'Fractional Calculus I'

In summary, The conversation discusses the possibility of fractional calculus and its applications in physics, biology, and engineering. Reference is made to a paper that claims to show that fractional integration is possible. However, it is noted that certain results do not hold in fractional calculus, such as the exponential and cosine functions. The conversation also touches on the idea of fractional derivatives on transcendental functions and the use of gamma functions instead of factorials.
  • #1
973
3

I have located a paper claiming that it is possible to fractionally differentiate, called 'Fractional Calculus I'

Orion1 derivative integer factorial theorem:
[tex]\frac{d^n}{dx^n} (x^n) = n![/tex]

Is this paper correct? is 'Fractional Calculus' really possible?
http://nrich.maths.org/public/viewer.php?obj_id=1365&refpage=monthindex.php&part=index&nomenu=1

Fractional Integration?

Reference:
https://www.physicsforums.com/showpost.php?p=672326&postcount=1
 
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  • #2
Yep! It's not nearly as nice as ordinary calculus, but you can still do it, and can apparently do cool stuff with it.
 
  • #3
Fractional (and real and complex) order operators are possible and are used. Unfortunately several results that one might expect do not hold. For example
(D^n)exp(a x)=(a^n)exp(a x)
and
(D^n)cos(a x)=(a^n)cos(a x+n pi/2)
do not hold in fractional calculus.
 
  • #4
Yes fractional calculus is really useful tool for modeling problems in physics, biology and engineering. Actually fractional difference calculus is possible also.
 
  • #5
How does one perform a fractional derivative on a transcendental function? Although it seems quite trivial on algebraic functions.
 
  • #6
The first time the idea of fractional calculus occurred to me, not knowing it was a real thing, was when I was thinking about how to calculate, in quantum mechanics, something like [itex]<\psi |\hat{p}^n |\psi>[/itex] where [itex]\hat{p}=-i\hbar \frac{d}{dx}[/itex]. I was indeed quite surprised to find that fractional calculus was a real thing.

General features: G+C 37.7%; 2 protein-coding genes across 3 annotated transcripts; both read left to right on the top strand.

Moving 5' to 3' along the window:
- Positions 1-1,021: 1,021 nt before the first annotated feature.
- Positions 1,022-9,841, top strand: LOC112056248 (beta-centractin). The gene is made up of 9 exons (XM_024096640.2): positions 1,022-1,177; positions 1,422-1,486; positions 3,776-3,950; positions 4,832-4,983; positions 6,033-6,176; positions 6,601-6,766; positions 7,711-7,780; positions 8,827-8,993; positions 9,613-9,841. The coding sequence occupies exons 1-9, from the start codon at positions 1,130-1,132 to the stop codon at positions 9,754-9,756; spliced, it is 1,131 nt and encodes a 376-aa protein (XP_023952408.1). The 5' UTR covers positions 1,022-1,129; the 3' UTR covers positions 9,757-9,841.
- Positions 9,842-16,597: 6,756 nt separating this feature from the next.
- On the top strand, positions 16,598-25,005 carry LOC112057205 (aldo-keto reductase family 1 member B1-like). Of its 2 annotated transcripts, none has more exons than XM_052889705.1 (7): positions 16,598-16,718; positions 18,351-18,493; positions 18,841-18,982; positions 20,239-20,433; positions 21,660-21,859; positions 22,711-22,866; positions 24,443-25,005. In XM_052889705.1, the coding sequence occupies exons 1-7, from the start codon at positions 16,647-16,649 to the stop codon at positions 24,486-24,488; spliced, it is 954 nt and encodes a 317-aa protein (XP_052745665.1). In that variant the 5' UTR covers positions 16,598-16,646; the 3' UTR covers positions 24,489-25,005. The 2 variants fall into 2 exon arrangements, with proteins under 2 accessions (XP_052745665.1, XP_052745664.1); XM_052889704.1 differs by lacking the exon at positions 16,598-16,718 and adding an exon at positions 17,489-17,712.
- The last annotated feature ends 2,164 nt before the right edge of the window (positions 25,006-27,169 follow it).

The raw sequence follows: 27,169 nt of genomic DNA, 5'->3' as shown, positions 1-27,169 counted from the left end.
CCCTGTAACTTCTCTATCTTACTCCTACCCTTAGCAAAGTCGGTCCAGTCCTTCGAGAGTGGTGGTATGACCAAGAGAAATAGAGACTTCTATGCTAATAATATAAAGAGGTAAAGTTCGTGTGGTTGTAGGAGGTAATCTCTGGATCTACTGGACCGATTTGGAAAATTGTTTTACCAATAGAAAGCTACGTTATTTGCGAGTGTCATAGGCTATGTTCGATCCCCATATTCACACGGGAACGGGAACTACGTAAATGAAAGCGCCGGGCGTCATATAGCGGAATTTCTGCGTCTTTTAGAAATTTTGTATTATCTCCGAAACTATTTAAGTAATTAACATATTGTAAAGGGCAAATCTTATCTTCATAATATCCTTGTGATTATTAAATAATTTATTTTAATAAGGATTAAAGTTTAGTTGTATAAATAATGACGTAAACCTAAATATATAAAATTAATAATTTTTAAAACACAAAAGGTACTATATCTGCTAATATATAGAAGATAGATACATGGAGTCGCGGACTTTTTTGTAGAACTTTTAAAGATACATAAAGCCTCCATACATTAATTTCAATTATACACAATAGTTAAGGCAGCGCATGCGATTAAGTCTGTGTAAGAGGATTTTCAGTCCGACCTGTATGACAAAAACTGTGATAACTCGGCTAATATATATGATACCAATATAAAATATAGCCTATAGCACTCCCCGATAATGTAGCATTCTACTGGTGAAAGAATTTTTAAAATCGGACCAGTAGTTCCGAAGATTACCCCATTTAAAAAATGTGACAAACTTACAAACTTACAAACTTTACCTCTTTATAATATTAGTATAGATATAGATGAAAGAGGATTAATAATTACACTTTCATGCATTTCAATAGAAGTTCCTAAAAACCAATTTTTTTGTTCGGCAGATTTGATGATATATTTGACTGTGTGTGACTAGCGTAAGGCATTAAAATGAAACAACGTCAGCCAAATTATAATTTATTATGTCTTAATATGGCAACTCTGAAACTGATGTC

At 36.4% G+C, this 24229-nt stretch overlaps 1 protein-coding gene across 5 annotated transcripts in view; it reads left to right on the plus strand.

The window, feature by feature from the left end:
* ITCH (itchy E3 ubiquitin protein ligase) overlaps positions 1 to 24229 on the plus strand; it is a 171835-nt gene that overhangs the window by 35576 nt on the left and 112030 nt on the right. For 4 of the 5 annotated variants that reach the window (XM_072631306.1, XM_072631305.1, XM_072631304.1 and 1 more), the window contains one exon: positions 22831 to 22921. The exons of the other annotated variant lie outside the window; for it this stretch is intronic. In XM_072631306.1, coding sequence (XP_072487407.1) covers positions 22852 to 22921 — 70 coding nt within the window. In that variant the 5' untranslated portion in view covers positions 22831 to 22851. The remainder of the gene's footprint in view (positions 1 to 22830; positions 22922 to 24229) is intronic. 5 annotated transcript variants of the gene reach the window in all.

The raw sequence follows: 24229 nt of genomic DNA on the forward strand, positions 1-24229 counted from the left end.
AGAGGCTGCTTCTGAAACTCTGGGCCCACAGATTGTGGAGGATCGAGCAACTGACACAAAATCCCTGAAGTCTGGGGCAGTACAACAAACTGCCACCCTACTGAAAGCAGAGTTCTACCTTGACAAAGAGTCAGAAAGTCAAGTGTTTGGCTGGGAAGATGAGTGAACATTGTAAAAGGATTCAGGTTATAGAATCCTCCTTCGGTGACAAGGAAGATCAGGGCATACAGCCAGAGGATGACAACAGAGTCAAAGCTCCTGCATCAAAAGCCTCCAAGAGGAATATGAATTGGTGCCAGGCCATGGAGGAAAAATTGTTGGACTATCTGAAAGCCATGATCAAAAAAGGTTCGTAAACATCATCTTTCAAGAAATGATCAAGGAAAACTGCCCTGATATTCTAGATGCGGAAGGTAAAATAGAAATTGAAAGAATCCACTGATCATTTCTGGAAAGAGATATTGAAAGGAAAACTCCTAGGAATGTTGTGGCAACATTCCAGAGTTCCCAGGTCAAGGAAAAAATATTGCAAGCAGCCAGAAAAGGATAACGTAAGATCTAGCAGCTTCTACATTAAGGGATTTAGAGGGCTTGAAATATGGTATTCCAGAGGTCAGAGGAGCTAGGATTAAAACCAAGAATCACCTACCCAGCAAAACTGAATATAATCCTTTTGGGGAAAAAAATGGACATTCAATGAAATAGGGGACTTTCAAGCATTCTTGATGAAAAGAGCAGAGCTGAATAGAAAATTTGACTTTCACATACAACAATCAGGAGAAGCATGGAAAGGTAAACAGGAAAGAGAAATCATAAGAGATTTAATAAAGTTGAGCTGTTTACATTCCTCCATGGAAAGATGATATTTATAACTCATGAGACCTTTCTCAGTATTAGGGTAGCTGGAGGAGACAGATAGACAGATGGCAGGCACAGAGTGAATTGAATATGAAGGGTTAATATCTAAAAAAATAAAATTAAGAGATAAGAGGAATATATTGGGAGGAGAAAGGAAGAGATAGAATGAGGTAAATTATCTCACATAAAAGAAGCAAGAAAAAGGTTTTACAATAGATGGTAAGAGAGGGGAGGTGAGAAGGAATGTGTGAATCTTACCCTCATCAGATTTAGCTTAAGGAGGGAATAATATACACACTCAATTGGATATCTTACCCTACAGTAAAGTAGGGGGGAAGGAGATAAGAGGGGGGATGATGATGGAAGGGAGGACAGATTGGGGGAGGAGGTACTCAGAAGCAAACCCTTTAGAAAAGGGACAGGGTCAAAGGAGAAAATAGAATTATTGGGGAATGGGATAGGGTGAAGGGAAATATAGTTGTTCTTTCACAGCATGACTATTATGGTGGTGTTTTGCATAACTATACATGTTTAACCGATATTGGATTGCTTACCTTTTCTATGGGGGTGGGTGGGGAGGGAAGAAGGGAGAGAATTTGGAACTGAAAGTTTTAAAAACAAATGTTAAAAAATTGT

• #7
I always wondered what would happen if you substituted values other than integers (and replacing factorials with gamma functions) in cauchy's differentiation formula. Would this give the fractional derivative in the sense you guys are talking about?
 
  • #8
matticus said:
I always wondered what would happen if you substituted values other than integers (and replacing factorials with gamma functions) in cauchy's differentiation formula. Would this give the fractional derivative in the sense you guys are talking about?

That's exactly it sir
 

1. What is Fractional Calculus I?

Fractional Calculus I is a branch of mathematics that deals with the study of integrals and derivatives of non-integer order. It extends the concept of traditional calculus to non-integer values, allowing for the analysis of complex systems and phenomena.

2. How is Fractional Calculus I different from traditional calculus?

Fractional Calculus I differs from traditional calculus in that it deals with non-integer orders of derivatives and integrals, while traditional calculus only deals with integer orders. This allows for the analysis of systems with fractal geometry and non-linear dynamics.

3. What are the applications of Fractional Calculus I?

Fractional Calculus I has various applications in fields such as physics, engineering, economics, and biology. It has been used to model complex phenomena such as viscoelasticity, diffusion processes, and chaotic systems.

4. What are some common techniques used in Fractional Calculus I?

Some common techniques used in Fractional Calculus I include Grunwald-Letnikov and Riemann-Liouville fractional derivatives, and Caputo and Hadamard fractional integrals. These techniques are used to solve fractional differential equations.

5. Is Fractional Calculus I difficult to learn?

Fractional Calculus I can be challenging to learn, as it requires a solid understanding of traditional calculus and a new way of thinking about derivatives and integrals. However, with dedication and practice, it can be mastered like any other branch of mathematics.

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